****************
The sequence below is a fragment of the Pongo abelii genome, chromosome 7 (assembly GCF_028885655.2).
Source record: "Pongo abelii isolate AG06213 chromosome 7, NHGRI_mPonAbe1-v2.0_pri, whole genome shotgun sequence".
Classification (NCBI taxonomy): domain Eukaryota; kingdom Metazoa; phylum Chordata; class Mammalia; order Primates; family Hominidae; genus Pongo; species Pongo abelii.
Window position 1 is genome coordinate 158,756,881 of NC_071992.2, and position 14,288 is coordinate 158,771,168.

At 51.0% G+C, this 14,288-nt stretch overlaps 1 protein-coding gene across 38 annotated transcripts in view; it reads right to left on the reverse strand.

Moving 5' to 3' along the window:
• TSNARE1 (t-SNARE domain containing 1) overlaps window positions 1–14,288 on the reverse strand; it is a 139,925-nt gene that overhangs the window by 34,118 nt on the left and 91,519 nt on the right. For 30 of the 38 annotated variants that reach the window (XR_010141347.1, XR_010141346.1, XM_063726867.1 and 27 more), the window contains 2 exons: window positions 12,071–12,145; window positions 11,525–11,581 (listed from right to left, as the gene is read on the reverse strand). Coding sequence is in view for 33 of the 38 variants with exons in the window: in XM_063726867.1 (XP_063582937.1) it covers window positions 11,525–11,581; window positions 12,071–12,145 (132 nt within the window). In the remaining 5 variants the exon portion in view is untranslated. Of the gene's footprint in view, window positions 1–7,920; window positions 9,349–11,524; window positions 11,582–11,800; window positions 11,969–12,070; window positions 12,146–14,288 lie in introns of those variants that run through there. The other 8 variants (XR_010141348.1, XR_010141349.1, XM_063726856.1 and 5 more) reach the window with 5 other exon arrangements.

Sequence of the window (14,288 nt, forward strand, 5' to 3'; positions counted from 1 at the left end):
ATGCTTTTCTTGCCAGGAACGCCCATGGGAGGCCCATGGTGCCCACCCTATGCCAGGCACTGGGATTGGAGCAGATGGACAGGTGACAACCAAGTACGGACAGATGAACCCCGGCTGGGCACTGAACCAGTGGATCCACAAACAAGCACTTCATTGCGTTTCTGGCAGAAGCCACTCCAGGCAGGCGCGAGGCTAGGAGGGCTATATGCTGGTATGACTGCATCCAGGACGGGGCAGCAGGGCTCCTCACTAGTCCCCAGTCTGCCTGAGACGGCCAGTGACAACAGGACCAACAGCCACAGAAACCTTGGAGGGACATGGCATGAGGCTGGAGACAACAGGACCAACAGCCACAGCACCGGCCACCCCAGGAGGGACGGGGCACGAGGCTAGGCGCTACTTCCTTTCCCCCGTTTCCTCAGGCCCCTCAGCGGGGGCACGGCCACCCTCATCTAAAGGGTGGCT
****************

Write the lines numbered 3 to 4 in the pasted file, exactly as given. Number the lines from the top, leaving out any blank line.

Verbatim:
Classification (NCBI taxonomy): domain Eukaryota; kingdom Metazoa; phylum Chordata; class Mammalia; order Primates; family Hominidae; genus Pongo; species Pongo abelii.
Window position 1 is genome coordinate 158,756,881 of NC_071992.2, and position 14,288 is coordinate 158,771,168.